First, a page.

The 41st Tokyo Motor Show starts a two-week run on Saturday, and the manufacturers have already started teasing the curious with early press releases of what they plan to exhibit. And if there’s a trend across the four Japanese manufacturers, it’s all about controlling cost.
Honda are claiming six motorcycles are World Premier exhibits, but that number should have an asterisk. The World Premier that will get the most world-wide coverage is the air-cooled CB1100 that Honda have released for production as a 2010 model. The CB1100 was shown in the 2007 Tokyo Motor Show as a concept model, and after two years of spit-and-polish Honda are ready to show the 21st century version of the Universal Japanese Motorcycle.
Next to the production CB1100 Honda will have a custom version that apes the café racer look of the 1970’s. Though it’s heavily based on the production CB1100, Honda counts it as a World Premier.
Honda’s water-cooled CB1300 has been given a product-refresh design turn, and will be available in the traditional naked-style and in the “Super Touring” style with a quarter-fairing and saddle bags. Without the saddle bags Honda calls it the CB1300 Super Bol D’Or.
The other World Premier models couldn’t be any more different. Honda will show a fuel-cell scooter concept model called the EVE-neo and an electric light-weight model called the EV-Cub.
The technically not a motorcycle, the oddest vehicle Honda will show is the U3-X, a one-wheel personal mobility device that leverages balancing technology Honda developed for the ASIMO robots.
Yamaha’s big World Premier model is also air-cooled and based on a multi-decade old design. The venerable SR400 looks about the same as the day it was born in 1978, but now has been fitted with fuel injection.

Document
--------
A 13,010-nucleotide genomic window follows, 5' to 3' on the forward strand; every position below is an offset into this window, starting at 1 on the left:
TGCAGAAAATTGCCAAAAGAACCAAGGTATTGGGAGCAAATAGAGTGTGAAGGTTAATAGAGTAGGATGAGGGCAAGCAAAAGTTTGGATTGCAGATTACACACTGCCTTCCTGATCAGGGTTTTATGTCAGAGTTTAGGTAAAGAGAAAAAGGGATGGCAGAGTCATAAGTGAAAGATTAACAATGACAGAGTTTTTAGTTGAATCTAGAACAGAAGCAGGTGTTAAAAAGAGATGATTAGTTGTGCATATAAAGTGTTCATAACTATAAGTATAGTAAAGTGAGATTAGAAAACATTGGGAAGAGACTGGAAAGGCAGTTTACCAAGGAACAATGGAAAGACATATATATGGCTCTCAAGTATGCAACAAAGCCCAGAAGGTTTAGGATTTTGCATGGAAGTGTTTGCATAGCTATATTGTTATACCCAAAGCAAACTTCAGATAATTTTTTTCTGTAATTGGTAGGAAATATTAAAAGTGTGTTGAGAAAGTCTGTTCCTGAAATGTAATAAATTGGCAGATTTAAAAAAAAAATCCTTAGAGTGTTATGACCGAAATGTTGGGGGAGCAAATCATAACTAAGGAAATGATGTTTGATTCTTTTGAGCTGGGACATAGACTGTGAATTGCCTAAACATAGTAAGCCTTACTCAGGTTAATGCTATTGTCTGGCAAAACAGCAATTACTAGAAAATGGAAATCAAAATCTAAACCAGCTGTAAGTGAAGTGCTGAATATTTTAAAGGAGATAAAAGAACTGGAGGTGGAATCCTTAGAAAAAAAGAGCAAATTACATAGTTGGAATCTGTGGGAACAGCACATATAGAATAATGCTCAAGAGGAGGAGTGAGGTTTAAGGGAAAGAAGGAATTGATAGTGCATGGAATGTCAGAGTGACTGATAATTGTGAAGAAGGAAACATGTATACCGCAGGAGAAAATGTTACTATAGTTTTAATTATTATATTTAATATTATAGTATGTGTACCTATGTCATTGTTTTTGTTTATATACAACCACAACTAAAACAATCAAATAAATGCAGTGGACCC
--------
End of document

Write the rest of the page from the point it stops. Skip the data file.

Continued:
Like Honda, Yamaha’s other World Premier exhibits are electric scooters.
Let’s hope Yamaha have a surprise up its sleeve.
Suzuki are a bit more ambitious than Yamaha for the 41st Tokyo Motor Show, but much less so than they usually are. The 1250cc Bandit gets fitted with a touring fairing to compete with Honda’s CB1300s. Like the CB1300s, the big Bandit is fitted with an anti-lock braking system. The Bandit is also available in a naked model.
For the domestic market Suzuki have a Boulevard 400 cruiser and a Gladius 400 ABS, the latter which shares a lot of DNA from the SV650 V-twin sport bike.
Suzuki also have the obligatory electric scooter, but it doesn’t look toy-like (which can be said about the Honda and Yamaha electric scoots). Suzuki have fitted a fuel cell to a Burgman scooter, a scooter more in size with the 125cc scooter marker than the 50cc scooter market.
Kawasaki rarely show a concept model or World Premier at the Tokyo Motor Show, and chances are they won’t this year. The same can probably be safely said about the other motorcycle manufacturers, as many of the foreign car manufacturers have elected to stay home this time.